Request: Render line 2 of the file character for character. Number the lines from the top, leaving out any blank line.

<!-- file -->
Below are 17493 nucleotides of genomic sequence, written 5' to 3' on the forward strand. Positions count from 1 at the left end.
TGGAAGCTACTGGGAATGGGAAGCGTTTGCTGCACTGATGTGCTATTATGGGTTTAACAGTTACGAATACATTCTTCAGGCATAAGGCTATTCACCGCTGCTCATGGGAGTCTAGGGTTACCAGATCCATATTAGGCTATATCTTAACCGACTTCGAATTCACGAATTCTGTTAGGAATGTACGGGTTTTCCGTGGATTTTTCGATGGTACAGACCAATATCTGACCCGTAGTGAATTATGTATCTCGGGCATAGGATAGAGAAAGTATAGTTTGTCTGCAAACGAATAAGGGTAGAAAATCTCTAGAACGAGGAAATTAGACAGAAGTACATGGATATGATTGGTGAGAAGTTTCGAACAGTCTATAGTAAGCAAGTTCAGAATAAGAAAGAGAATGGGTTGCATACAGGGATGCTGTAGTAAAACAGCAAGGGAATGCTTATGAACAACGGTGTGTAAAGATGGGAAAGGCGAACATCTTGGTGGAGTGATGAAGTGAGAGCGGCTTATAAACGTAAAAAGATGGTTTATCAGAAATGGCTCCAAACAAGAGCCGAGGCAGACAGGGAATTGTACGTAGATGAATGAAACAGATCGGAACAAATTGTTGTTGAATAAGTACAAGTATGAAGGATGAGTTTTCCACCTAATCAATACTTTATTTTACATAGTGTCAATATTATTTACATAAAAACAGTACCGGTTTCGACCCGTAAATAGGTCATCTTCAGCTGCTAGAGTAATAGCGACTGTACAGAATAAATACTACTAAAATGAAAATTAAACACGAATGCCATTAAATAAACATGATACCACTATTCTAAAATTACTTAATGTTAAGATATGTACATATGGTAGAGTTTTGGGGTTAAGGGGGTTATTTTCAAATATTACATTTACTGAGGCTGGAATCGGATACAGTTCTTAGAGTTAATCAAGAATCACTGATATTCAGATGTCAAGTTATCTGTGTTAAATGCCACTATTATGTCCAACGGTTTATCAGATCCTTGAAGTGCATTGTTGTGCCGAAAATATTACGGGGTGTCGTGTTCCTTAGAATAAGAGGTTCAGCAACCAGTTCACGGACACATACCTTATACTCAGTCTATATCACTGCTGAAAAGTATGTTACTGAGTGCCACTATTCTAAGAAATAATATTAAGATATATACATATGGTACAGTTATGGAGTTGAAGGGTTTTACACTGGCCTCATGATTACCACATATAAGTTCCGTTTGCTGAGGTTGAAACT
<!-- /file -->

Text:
TGGAAGCTACTGGGAATGGGAAGCGTTTGCTGCACTGATGTGCTATTATGGGTTTAACAGTTACGAATACATTCTTCAGGCATAAGGCTATTCACCGCTGCTCATGGGAGTCTAGGGTTACCAGATCCATATTAGGCTATATCTTAACCGACTTCGAATTCACGAATTCTGTTAGGAATGTACGGGTTTTCCGTGGATTTTTCGATGGTACAGACCAATATCTGACCCGTAGTGAATTATGTATCTCGGGCATAGGATAGAGAAAGTATAGTTTGTCTGCAAACGAATAAGGGTAGAAAATCTCTAGAACGAGGAAATTAGACAGAAGTACATGGATATGATTGGTGAGAAGTTTCGAACAGTCTATAGTAAGCAAGTTCAGAATAAGAAAGAGAATGGGTTGCATACAGGGATGCTGTAGTAAAACAGCAAGGGAATGCTTATGAACAACGGTGTGTAAAGATGGGAAAGGCGAACATCTTGGTGGAGTGATGAAGTGAGAGCGGCTTATAAACGTAAAAAGATGGTTTATCAGAAATGGCTCCAAACAAGAGCCGAGGCAGACAGGGAATTGTACGTAGATGAATGAAACAGATCGGAACAAATTGTTGTTGAATAAGTACAAGTATGAAGGATGAGTTTTCCACCTAATCAATACTTTATTTTACATAGTGTCAATATTATTTACATAAAAACAGTACCGGTTTCGACCCGTAAATAGGTCATCTTCAGCTGCTAGAGTAATAGCGACTGTACAGAATAAATACTACTAAAATGAAAATTAAACACGAATGCCATTAAATAAACATGATACCACTATTCTAAAATTACTTAATGTTAAGATATGTACATATGGTAGAGTTTTGGGGTTAAGGGGGTTATTTTCAAATATTACATTTACTGAGGCTGGAATCGGATACAGTTCTTAGAGTTAATCAAGAATCACTGATATTCAGATGTCAAGTTATCTGTGTTAAATGCCACTATTATGTCCAACGGTTTATCAGATCCTTGAAGTGCATTGTTGTGCCGAAAATATTACGGGGTGTCGTGTTCCTTAGAATAAGAGGTTCAGCAACCAGTTCACGGACACATACCTTATACTCAGTCTATATCACTGCTGAAAAGTATGTTACTGAGTGCCACTATTCTAAGAAATAATATTAAGATATATACATATGGTACAGTTATGGAGTTGAAGGGTTTTACACTGGCCTCATGATTACCACATATAAGTTCCGTTTGCTGAGGTTGAAACT